Good Golly Miss Molly

Ever since I started blogging I have wanted to post about this subject. Partly to gain the views of others and partly to show how times and attitudes change. One of the reasons why I have not blogged about this is due to the subject matter.

The subject is the Golly doll or Golliwog. The reason why I want to blog about this is because it is becoming a subject that is falling foul of the ‘PC Brigade’. I understand how it was used and seen in the last century, and feel that if I put it on display within the museum I could write a label which explains this. But I am still wary of the reaction that would follow if it went on display. Outrage? Nonchalance? Reminiscence? Perhaps the internet and the blog is the best place to have a debate on the merits of displaying such material.

The Golliwog (or Golly) doll has in some eyes come to represent a racist insult and a throwback to a previous era. Within the collection we have some material depicting Golly characters and a Golly doll. This image has been a very popular one and was the symbol for Robertson’s Jam and Marmalade bottles. It was still a common sight as recently as 20 years ago and the attitudes to the doll show how times have changed and peoples attitude have moved on.

One of two dolls within the collection

We have within the museum a Golly doll and a rather strange money tin. You place the coin in the hand and pull a lever on the back of the tin. The arm raises, the eyes roll and the figure gives the impression of eating the coin. I have already lost quite a few pennies testing it out! Rather strangely, hidden in the money tin was a 50 reichspfennig coin from 1940’s nazi Germany. I’m pretty certain the two items are not related and am a little baffled how one came to be inside the other.

The Money tin with a surprise inside

 

I understand that in this short blog I am missing large parts of the argument such as the use of the image in modern culture or in more recent years how it evolved into this.  At the end of the day, the point of this blog is to show odd or lesser seen items from the collection and I think that the money tin in particular fits this category.

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2 Responses to “Good Golly Miss Molly”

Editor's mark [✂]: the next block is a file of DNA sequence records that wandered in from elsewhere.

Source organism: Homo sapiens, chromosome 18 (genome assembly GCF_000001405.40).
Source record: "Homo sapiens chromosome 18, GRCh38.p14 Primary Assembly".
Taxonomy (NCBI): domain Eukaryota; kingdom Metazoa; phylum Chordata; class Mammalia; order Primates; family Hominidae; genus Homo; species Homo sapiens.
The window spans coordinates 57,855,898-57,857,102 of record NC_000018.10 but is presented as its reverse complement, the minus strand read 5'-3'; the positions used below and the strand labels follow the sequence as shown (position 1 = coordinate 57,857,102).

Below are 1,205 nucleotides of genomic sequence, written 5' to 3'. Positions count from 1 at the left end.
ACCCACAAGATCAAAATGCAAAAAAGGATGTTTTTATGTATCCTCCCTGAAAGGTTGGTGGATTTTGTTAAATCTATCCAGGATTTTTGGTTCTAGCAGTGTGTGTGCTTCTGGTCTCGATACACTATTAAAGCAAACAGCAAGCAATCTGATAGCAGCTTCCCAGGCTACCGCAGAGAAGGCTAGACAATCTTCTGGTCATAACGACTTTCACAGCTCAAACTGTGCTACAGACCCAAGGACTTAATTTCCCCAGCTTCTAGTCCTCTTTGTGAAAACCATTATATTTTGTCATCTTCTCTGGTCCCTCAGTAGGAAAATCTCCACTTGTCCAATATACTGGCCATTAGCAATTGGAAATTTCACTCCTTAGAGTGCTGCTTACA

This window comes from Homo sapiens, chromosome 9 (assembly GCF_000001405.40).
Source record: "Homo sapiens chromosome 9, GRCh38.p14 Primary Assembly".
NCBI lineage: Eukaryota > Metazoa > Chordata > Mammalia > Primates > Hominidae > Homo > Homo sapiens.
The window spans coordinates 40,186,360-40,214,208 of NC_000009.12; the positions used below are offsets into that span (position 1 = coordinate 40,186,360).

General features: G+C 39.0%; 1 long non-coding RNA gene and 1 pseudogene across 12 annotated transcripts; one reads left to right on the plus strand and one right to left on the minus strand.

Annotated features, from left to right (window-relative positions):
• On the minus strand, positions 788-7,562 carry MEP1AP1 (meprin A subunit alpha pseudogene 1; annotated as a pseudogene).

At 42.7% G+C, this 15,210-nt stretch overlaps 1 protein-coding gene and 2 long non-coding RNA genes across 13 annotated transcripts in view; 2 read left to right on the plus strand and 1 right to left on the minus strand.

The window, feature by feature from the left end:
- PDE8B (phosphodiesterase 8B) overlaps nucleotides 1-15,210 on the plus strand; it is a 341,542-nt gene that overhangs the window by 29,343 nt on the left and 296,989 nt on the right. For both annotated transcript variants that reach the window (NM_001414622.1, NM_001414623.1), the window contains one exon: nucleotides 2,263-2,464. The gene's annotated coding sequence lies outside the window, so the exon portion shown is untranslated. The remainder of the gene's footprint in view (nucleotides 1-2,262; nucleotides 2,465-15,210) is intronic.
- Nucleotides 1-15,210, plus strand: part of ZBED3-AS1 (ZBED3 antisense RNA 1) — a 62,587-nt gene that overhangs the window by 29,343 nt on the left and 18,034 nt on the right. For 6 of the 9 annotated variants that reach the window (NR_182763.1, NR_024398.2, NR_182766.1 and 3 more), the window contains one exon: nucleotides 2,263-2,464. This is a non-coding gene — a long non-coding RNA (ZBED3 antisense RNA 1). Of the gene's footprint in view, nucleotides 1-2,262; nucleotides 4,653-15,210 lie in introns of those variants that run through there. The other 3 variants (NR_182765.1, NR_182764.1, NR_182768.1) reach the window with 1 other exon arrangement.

1. 1 David Craven December 15, 2010 at 2:57 pm

    I’ve always thought you can make the “stereotype” argument for almost any doll. Surely Barbie is just a stereotype of what one culture believes a feminine ideal to be? So we should then treat them all the same.

    Personally, I had a Golliwog doll when I was younger. I have not grown up with any weird or unpleasant attitudes to people of different ethnic/racial backgrounds. I don’t believe it affected me at all.

    To cite an example from “pop culture”, there’s an episode of South Park where the boys find themselves in the middle of an argument over the town flag, which shows some white men lynching a black man. Relying on the kids to decide the issue, Chef is initially apalled that the boys think the argument is about capital punishment, not racism. Then he realises; the children didn’t see skin colour as an issue. They are too young to have even grasped the idea of racial stereotyping.

    That’s a rather fatuous illustration of the point, but what I’m saying is that until someone tells you a golliwog is racist, you wouldn’t see it as anything other than a cute doll.

    There’s also nothing wrong with museums provoking debate, as long as they stay neutral on the issue themselves. Maybe the two pieces should go on display and you can then see what reaction, if any, you get.

  2. 2 vinaiblackburn December 15, 2010 at 3:08 pm

    I do agree with what you say. Especially the ‘until someone tells you a golliwog is racist, you wouldn’t see it as anything other than a cute doll’ bit.

    I would prefer to write abou tthe object like I write about the other objects. A bit of the history and a few (unfunny) jokes but felt I needed to outline why I was doing it. Perhaps I am being a bit sensitive about the reaction something like this would recieve and the majority of people see nothing more than a doll and a money tin?


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Blackburn Museum can be found in Blackburn, Lancashire. It houses objects documenting Blackburn's industrial past as well as a world class collection of Fine Art, Japanese prints, Icons, Numismatics and Manuscripts. Come and visit us to find out more.

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